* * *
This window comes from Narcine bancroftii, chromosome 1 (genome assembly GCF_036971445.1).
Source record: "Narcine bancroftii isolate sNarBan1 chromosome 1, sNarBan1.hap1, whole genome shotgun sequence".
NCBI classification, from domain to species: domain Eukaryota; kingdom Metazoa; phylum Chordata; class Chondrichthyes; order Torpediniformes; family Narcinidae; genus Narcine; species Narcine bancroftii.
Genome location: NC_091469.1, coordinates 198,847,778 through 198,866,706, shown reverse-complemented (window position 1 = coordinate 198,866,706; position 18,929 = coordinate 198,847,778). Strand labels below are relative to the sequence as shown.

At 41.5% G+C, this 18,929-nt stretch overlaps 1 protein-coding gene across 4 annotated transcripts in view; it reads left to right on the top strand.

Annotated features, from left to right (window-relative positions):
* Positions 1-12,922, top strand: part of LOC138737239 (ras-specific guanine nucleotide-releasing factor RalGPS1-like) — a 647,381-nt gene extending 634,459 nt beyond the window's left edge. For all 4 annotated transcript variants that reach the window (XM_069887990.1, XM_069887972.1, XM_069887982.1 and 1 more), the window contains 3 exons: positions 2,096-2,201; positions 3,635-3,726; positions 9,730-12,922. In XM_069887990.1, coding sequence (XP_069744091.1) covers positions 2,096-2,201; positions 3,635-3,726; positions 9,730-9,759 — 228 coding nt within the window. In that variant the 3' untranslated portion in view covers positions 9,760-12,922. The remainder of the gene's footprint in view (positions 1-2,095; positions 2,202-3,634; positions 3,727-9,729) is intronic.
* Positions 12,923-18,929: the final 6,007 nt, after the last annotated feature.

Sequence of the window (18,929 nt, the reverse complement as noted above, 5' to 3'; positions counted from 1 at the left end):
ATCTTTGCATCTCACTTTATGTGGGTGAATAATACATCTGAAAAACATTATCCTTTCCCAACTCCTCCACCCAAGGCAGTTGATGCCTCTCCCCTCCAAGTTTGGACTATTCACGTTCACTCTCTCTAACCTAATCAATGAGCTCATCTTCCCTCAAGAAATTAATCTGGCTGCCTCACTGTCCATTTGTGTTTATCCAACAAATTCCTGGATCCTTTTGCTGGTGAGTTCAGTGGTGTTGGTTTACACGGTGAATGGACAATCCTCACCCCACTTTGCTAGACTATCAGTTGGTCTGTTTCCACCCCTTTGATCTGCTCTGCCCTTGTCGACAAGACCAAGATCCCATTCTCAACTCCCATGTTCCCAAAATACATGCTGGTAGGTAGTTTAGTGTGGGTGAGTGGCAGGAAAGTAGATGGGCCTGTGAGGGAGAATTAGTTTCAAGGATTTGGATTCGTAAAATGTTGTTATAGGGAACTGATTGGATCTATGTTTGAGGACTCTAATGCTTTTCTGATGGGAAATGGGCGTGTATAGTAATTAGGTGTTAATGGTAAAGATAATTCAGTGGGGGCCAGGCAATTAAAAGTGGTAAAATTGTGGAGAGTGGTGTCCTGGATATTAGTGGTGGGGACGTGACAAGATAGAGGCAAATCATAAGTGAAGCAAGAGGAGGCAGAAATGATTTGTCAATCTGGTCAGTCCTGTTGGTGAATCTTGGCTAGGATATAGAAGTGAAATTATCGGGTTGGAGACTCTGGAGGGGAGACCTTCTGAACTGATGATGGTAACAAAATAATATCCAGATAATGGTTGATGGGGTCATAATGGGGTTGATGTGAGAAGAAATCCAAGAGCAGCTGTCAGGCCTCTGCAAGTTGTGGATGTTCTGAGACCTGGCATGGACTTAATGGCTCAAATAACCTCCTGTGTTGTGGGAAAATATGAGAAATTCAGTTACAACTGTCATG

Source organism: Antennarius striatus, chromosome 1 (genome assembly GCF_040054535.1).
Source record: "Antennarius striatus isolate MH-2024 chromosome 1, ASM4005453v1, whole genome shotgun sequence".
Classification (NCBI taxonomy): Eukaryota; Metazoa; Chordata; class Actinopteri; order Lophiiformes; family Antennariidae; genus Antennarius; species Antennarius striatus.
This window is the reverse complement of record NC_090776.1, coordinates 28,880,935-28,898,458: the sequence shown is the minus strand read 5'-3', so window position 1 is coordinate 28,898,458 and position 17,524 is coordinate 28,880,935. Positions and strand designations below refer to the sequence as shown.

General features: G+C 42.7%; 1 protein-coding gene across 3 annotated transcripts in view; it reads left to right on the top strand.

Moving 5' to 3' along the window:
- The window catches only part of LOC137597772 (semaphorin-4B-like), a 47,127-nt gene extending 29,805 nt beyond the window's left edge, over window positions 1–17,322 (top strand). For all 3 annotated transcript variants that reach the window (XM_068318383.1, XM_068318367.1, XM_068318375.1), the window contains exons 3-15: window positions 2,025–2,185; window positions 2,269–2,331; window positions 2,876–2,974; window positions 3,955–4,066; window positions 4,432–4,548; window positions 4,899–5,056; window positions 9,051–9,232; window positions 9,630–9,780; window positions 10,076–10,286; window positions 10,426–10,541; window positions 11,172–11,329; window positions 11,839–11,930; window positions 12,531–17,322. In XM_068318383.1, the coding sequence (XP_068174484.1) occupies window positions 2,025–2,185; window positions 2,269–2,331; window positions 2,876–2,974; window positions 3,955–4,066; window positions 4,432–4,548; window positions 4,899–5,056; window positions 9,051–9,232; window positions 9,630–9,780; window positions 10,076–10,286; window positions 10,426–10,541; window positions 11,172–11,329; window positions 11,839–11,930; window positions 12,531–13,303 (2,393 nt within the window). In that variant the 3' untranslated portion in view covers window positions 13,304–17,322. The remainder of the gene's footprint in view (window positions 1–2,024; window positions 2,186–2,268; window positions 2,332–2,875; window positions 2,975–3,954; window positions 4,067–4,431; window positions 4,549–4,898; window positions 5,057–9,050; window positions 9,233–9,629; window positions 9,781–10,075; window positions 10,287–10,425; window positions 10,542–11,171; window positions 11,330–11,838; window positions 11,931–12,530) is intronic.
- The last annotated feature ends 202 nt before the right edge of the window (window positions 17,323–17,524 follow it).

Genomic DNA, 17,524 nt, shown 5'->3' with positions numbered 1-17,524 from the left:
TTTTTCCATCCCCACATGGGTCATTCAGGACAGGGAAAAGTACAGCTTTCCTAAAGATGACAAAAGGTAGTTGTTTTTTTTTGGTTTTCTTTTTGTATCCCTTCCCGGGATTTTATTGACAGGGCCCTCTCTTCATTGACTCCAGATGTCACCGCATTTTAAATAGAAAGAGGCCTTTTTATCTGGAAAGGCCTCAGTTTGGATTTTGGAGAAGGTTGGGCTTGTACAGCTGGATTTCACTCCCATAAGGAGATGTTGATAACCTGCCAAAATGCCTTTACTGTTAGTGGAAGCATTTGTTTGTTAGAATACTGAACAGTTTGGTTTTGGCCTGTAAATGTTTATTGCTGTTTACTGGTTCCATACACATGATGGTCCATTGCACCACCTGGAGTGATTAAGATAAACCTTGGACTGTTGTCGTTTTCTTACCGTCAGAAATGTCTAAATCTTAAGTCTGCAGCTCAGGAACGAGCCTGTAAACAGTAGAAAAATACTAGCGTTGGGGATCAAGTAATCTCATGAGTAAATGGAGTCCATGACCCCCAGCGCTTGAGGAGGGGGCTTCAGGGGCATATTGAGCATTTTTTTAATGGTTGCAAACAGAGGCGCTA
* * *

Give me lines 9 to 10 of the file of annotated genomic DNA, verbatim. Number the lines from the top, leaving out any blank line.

Sequence of the window (18,929 nt, the reverse complement as noted above, 5' to 3'; positions counted from 1 at the left end):
ATCTTTGCATCTCACTTTATGTGGGTGAATAATACATCTGAAAAACATTATCCTTTCCCAACTCCTCCACCCAAGGCAGTTGATGCCTCTCCCCTCCAAGTTTGGACTATTCACGTTCACTCTCTCTAACCTAATCAATGAGCTCATCTTCCCTCAAGAAATTAATCTGGCTGCCTCACTGTCCATTTGTGTTTATCCAACAAATTCCTGGATCCTTTTGCTGGTGAGTTCAGTGGTGTTGGTTTACACGGTGAATGGACAATCCTCACCCCACTTTGCTAGACTATCAGTTGGTCTGTTTCCACCCCTTTGATCTGCTCTGCCCTTGTCGACAAGACCAAGATCCCATTCTCAACTCCCATGTTCCCAAAATACATGCTGGTAGGTAGTTTAGTGTGGGTGAGTGGCAGGAAAGTAGATGGGCCTGTGAGGGAGAATTAGTTTCAAGGATTTGGATTCGTAAAATGTTGTTATAGGGAACTGATTGGATCTATGTTTGAGGACTCTAATGCTTTTCTGATGGGAAATGGGCGTGTATAGTAATTAGGTGTTAATGGTAAAGATAATTCAGTGGGGGCCAGGCAATTAAAAGTGGTAAAATTGTGGAGAGTGGTGTCCTGGATATTAGTGGTGGGGACGTGACAAGATAGAGGCAAATCATAAGTGAAGCAAGAGGAGGCAGAAATGATTTGTCAATCTGGTCAGTCCTGTTGGTGAATCTTGGCTAGGATATAGAAGTGAAATTATCGGGTTGGAGACTCTGGAGGGGAGACCTTCTGAACTGATGATGGTAACAAAATAATATCCAGATAATGGTTGATGGGGTCATAATGGGGTTGATGTGAGAAGAAATCCAAGAGCAGCTGTCAGGCCTCTGCAAGTTGTGGATGTTCTGAGACCTGGCATGGACTTAATGGCTCAAATAACCTCCTGTGTTGTGGGAAAATATGAGAAATTCAGTTACAACTGTCATG